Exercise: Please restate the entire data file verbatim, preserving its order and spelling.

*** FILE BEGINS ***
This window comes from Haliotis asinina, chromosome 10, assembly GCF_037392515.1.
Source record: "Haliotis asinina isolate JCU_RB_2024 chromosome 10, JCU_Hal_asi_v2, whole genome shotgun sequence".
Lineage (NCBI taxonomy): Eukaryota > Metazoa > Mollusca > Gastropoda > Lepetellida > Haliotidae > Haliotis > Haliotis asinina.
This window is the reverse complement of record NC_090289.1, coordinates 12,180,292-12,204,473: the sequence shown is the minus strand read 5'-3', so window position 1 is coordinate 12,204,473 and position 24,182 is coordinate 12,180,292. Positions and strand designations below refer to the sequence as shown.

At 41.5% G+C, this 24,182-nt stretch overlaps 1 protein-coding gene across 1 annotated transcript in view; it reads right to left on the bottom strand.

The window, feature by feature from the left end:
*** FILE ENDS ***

This window comes from Haliotis asinina, chromosome 10, assembly GCF_037392515.1.
Source record: "Haliotis asinina isolate JCU_RB_2024 chromosome 10, JCU_Hal_asi_v2, whole genome shotgun sequence".
Lineage (NCBI taxonomy): Eukaryota > Metazoa > Mollusca > Gastropoda > Lepetellida > Haliotidae > Haliotis > Haliotis asinina.
This window is the reverse complement of record NC_090289.1, coordinates 12,180,292-12,204,473: the sequence shown is the minus strand read 5'-3', so window position 1 is coordinate 12,204,473 and position 24,182 is coordinate 12,180,292. Positions and strand designations below refer to the sequence as shown.

At 41.5% G+C, this 24,182-nt stretch overlaps 1 protein-coding gene across 1 annotated transcript in view; it reads right to left on the bottom strand.

The window, feature by feature from the left end: